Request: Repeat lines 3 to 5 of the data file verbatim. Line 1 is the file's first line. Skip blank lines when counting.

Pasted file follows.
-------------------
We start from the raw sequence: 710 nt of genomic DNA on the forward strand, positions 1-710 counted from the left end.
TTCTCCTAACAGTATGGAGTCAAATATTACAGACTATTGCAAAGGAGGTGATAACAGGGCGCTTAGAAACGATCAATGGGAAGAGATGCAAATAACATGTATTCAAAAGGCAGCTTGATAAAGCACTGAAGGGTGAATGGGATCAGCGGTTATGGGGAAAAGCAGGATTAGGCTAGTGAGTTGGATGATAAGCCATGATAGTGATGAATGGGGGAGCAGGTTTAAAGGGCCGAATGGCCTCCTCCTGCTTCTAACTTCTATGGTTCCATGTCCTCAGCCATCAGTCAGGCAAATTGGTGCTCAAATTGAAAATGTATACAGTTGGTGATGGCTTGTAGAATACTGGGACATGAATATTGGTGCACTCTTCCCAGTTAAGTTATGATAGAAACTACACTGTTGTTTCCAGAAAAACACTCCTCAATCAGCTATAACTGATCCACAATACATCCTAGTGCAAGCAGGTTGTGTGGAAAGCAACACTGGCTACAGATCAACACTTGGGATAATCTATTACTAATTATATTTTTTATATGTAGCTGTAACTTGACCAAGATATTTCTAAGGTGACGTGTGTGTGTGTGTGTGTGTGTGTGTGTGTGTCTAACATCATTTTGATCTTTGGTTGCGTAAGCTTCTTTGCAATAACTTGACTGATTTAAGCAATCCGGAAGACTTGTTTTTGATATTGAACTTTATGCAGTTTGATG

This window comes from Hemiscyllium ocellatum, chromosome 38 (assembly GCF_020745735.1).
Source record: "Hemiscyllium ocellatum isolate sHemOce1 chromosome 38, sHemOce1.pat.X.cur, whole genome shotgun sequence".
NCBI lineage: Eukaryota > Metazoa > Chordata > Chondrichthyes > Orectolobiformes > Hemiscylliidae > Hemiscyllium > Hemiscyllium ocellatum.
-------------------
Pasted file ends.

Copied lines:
This window comes from Hemiscyllium ocellatum, chromosome 38 (assembly GCF_020745735.1).
Source record: "Hemiscyllium ocellatum isolate sHemOce1 chromosome 38, sHemOce1.pat.X.cur, whole genome shotgun sequence".
NCBI lineage: Eukaryota > Metazoa > Chordata > Chondrichthyes > Orectolobiformes > Hemiscylliidae > Hemiscyllium > Hemiscyllium ocellatum.